A study carried out by the European Research Institute for Electronic Components in Bucharest suggests that low-level radiation from mobiles can cause red blood cells to leak hemoglobin, the protein which carries oxygen around the body. A build-up of hemoglobin, the scientists say, can bring on heart disease and kidney stones.

Cellphone makers insist that health fears are unfounded. "Allegations of possible links to harmful health effects suggested by some researchers are inconclusive," says Suguna Madhavan, a marketing manager at Nokia. "All our products fulfill the safety standards and limits set by public health authorities." At Motorola Asia-Pacific, Ken Joyner, the director of electromagnetic-energy strategy, says: "Safety is and always has been a top priority. We invest considerable time and effort in assuring that our products are as safe in use as they are sound in design." And that includes sponsoring independent studies into a wide range of health concerns such as the link between radiation and tumor development as well as DNA changes. In all cases, Joyner says, results have backed the general view that using cellphones "poses no known health risk."

Indeed, separate studies (one in Britain, the other in Finland) last year found that people exposed to radiofrequency signals of mobiles were just a teensy bit quicker (15 milliseconds) at answering simple questions. So radiowaves improve your reflexes. A good thing, you might say. But some scientists see more disturbing implications. The researchers believe the fact that the emissions can affect brain activity shows that they affect biological function in some way. Of course, damaging effects observed in cell cultures and lab animals don't necessarily translate into harm in the human body. Studies reporting an increase in damage to DNA of rats due to radiofrequency radiation have not been replicated by others.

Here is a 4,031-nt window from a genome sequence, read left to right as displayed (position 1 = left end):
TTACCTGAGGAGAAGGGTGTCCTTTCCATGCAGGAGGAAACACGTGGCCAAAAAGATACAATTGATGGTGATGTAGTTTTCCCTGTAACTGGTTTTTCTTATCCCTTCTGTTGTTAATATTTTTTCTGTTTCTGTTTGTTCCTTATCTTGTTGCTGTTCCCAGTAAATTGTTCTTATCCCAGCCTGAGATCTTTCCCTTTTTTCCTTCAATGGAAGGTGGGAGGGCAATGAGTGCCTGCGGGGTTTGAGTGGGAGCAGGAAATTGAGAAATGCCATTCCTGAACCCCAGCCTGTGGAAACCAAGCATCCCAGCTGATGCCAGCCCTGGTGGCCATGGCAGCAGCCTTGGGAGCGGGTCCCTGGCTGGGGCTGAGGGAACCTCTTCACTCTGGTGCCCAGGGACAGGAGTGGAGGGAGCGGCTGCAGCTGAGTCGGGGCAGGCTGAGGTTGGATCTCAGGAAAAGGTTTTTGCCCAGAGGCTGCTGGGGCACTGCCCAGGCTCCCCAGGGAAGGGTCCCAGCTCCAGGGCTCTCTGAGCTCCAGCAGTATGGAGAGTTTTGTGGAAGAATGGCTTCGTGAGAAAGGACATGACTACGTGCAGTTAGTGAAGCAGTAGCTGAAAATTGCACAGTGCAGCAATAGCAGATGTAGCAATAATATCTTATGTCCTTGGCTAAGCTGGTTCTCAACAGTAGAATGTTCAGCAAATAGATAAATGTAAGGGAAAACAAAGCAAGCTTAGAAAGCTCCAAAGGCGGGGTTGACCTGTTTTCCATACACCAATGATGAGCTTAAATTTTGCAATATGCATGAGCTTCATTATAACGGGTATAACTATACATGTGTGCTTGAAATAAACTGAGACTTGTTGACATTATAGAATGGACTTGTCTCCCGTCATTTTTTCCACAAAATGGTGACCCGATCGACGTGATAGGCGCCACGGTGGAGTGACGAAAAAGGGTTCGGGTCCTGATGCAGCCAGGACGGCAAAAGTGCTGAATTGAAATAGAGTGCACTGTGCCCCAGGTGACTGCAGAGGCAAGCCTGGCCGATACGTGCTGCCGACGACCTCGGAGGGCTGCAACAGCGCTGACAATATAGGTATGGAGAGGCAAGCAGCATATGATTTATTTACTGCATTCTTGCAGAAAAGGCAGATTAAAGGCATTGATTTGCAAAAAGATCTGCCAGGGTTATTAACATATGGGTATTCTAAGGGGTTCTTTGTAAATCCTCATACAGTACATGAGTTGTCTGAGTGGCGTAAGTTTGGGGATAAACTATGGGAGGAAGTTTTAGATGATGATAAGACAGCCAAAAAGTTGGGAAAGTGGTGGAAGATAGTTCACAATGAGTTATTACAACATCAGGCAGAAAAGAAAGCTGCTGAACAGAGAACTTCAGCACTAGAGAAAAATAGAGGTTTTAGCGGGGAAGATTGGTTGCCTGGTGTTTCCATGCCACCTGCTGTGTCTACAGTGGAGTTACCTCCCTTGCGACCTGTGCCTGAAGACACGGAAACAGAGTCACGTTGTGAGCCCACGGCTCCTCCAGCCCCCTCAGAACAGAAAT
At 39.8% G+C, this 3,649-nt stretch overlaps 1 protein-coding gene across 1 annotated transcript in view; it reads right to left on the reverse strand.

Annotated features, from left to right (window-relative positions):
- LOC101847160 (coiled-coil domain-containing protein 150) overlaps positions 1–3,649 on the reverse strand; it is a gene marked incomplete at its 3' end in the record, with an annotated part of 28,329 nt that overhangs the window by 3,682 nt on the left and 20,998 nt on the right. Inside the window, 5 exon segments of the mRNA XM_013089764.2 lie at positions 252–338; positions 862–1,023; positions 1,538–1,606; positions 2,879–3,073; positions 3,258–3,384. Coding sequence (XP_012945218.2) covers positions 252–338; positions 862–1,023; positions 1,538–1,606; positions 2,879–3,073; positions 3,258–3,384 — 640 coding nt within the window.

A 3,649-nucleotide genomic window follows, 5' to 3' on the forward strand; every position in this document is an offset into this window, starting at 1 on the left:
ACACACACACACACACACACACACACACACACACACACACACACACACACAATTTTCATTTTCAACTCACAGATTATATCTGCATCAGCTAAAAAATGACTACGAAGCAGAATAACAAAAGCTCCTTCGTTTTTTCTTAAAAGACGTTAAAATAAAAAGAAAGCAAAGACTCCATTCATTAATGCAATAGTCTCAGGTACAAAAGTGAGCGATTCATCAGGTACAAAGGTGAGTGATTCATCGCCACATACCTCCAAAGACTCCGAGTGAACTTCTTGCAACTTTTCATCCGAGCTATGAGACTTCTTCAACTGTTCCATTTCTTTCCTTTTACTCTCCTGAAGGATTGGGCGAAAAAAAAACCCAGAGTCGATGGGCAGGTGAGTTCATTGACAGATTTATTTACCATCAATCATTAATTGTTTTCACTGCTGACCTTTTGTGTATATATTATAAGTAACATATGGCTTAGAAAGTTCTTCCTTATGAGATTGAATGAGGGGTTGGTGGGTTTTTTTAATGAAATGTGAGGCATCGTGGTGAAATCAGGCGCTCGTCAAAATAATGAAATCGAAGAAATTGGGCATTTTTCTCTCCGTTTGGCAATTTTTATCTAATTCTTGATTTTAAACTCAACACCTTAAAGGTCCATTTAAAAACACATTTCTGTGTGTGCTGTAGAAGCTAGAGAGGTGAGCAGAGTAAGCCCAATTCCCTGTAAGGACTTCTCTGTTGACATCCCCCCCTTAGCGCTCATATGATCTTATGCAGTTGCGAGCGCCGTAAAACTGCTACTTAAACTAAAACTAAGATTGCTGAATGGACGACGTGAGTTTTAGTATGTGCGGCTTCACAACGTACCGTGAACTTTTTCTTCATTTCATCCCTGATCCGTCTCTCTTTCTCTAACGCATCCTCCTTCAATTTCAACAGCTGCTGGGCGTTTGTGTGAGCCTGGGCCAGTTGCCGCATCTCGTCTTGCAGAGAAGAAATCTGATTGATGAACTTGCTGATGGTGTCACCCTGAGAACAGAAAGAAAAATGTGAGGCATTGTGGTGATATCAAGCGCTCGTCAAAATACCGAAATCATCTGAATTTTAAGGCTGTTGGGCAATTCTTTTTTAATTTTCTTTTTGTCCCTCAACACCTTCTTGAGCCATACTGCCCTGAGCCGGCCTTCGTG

"The power of these phones is so low that biological effects are implausible," says John Moulder, a professor at the Medical College of Wisconsin, who has studied the possible hazards of handphones since 1995. "Extensive laboratory studies [of cell and animals] have found no consistent evidence of biological effects."

All the same, governments are moving to address public concerns. On the advice of an expert group of 12 scientists, Britain is now calling on parents to limit children's use of mobiles as a precaution. Its report said: "Children may be more vulnerable because of their developing nervous systems, the greater absorption of energy in the tissues of the head, and a longer lifetime of exposure." Their thinner skulls mean that radiation is able to penetrate more deeply into the head. Though there is no clear proof of health risks, the panel noted "some preliminary evidence that exposure may cause subtle effects on biological functions, including that of the brain." Britain also plans to impose tough rules on marketing mobiles to children and on where radiofrequency transmitters may be built. In Japan, officials want to make it mandatory for manufacturers to keep emissions from mobiles to two watts or less for each kilogram of the average user's weight (the U.S. standard is 1.6 watts).

"For any new technology, we have to balance its potential risks with its benefits," says Hong Kong University's Tso. "Mobiles are relatively new, and there hasn't been enough time to really study all the effects on the body." Cancer, she notes, generally takes 10 years or more to develop." At the very least, too much gabbing on a cellphone is likely to give users more headaches. Replying to an editorial in the British Medical Journal last month, Professor Chia Sin Eng of the National University of Singapore writes that a survey of about 800 people in the Lion City found that the more handphones were used, the more frequent the pains became. Though mobiles aren't associated with central nervous system symptoms other than headaches, Chia believes more research should be conducted before stating that "the only established risk is of using one while driving."

In other words, the jury's still out on the possible hazards of cellphones. At least until the World Health Organization completes an international assessment of the evidence in 2005. For devotees like Tsang, who doesn't think he could live without his mobile, the choice is limited: "I try to only use it when there's no other option."

Write to Asiaweek at mail@web.asiaweek.com